The Stone City

Words Made to Last

Tuesday, March 07, 2006

Be Very Afraid

Kevin Drum has found the key to the destruction of the Democratic Party: a war of ideas centered on single-payer nationalized healthcare. Mr. Drum writes:
Let me be clear: I don't underestimate the political difficulty of getting universal healthcare enacted. I don't underestimate how long it will take. But if there's anything the Democratic Party ought to be united on, it's the principle of loudly and enthusiastically endorsing universal healthcare as a goal.
An own goal, perhaps. In the comments section, Steve White responds with a good summary of nationalized healthcare in the real world.

Note that in Britain's last election, all three major parties agreed that the NHS was broken and required major reforms, which were going to cost billions of pounds to fix. Check the pages of the Guardian, and you'll see that problems continue with waste, with under-funded, bankrupt health care units, and with timely treatment.

France has similar problems: don't get heat stroke in August. The French health care workers are frequently on strike protesting various problems (of course, they're French so a strike is like a lunch-break -- and they still get their pay when on strike).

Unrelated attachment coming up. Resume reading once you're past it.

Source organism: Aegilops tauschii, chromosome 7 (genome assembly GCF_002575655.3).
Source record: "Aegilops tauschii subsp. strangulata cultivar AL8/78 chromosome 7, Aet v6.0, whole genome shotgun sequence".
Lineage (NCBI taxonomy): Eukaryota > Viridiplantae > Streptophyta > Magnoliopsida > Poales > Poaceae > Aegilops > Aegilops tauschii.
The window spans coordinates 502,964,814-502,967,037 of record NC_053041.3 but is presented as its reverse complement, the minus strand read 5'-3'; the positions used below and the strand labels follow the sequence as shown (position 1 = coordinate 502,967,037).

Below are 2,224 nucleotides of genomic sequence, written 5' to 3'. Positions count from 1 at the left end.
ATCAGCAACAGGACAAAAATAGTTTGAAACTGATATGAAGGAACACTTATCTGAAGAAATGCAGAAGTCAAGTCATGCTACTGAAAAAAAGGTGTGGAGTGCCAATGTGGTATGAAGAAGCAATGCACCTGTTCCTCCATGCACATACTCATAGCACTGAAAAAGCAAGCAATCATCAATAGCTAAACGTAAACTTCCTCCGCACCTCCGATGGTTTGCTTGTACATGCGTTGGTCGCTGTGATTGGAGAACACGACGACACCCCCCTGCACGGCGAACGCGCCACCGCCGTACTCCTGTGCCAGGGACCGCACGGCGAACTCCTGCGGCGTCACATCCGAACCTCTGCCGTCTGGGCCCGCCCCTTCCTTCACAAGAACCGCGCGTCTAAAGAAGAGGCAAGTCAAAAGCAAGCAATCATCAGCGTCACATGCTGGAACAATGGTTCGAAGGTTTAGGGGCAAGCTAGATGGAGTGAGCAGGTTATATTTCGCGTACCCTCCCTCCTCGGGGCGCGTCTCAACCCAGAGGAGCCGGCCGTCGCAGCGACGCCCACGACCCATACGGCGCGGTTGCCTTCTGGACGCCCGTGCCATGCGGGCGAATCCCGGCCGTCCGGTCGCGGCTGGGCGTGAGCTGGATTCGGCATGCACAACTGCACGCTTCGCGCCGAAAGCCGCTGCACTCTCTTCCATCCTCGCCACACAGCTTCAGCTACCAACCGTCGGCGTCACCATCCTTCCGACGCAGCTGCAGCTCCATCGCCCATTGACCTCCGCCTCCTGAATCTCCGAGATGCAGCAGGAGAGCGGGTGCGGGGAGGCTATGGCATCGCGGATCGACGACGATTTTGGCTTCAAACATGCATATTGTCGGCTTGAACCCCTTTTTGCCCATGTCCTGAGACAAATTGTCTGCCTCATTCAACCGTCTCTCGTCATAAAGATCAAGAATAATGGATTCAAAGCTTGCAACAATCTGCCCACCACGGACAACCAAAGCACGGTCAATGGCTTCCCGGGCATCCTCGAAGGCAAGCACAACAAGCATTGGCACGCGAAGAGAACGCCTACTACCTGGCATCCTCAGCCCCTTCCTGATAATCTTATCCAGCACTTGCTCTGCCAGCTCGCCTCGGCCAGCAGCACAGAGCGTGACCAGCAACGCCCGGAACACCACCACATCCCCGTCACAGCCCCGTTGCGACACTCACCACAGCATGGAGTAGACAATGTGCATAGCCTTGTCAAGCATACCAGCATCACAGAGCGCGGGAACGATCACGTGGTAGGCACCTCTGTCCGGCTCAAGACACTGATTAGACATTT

The Scandinavian countries have decent health care, and that's consuming their national budgets. Ditto the Low Countries. Germany's government is becoming increasingly constrained by health care costs. They can't do the many other things they need to do.

The point is simple: point to a single-payer NHS system in the world that provides first-class care without breaking the national budget. There isn't one. You can have second-class care (Britain), you have have a bankrupt system, you can have increasing delays (Canada), but you can't have everything you're trying to promise people.

... In no way is the current American system perfect, or close to it. I work in it and I can point out plenty that is just plain stupid. But I wouldn't trade it for any NHS system I've seen anywhere in the world.

I can hardly improve on that.